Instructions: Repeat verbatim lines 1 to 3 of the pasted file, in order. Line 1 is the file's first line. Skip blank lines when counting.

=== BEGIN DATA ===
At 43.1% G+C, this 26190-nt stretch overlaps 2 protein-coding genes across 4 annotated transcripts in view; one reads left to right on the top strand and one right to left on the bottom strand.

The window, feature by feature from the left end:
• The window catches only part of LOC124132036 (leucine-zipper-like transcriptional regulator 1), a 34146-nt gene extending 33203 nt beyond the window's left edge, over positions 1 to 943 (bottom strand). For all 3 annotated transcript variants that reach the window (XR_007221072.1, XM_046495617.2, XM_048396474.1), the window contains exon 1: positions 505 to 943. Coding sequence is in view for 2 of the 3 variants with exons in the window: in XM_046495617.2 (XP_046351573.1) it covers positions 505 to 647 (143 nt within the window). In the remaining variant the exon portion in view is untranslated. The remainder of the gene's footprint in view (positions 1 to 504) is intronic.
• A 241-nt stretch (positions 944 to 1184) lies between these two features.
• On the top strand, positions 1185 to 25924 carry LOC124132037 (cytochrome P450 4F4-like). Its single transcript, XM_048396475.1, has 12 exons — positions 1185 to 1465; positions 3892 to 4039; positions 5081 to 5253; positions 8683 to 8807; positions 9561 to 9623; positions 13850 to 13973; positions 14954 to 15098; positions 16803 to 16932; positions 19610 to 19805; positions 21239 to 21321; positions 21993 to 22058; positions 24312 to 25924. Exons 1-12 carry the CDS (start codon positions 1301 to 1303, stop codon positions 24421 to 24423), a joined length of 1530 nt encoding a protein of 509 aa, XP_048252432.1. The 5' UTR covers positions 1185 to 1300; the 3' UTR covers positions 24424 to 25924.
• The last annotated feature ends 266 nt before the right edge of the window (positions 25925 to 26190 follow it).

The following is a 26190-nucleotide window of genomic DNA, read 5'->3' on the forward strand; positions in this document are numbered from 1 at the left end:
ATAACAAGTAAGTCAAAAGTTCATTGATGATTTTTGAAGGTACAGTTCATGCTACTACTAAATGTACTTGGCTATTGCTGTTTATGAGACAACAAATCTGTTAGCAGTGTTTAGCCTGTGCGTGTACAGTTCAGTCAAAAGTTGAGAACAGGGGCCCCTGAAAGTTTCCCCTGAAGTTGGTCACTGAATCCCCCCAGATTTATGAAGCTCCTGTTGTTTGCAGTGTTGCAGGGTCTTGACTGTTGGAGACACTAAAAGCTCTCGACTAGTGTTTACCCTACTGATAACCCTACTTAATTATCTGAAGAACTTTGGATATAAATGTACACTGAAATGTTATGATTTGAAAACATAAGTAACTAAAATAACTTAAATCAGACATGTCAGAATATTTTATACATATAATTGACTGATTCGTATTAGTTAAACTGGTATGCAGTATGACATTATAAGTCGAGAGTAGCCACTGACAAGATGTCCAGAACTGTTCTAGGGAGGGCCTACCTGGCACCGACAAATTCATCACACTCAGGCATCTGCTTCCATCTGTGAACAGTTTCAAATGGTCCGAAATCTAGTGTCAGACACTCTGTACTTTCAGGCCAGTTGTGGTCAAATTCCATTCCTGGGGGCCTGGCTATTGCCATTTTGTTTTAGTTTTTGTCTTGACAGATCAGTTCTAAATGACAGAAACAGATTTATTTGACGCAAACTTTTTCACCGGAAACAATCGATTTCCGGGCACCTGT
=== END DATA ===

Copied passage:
At 43.1% G+C, this 26190-nt stretch overlaps 2 protein-coding genes across 4 annotated transcripts in view; one reads left to right on the top strand and one right to left on the bottom strand.

The window, feature by feature from the left end:
• The window catches only part of LOC124132036 (leucine-zipper-like transcriptional regulator 1), a 34146-nt gene extending 33203 nt beyond the window's left edge, over positions 1 to 943 (bottom strand). For all 3 annotated transcript variants that reach the window (XR_007221072.1, XM_046495617.2, XM_048396474.1), the window contains exon 1: positions 505 to 943. Coding sequence is in view for 2 of the 3 variants with exons in the window: in XM_046495617.2 (XP_046351573.1) it covers positions 505 to 647 (143 nt within the window). In the remaining variant the exon portion in view is untranslated. The remainder of the gene's footprint in view (positions 1 to 504) is intronic.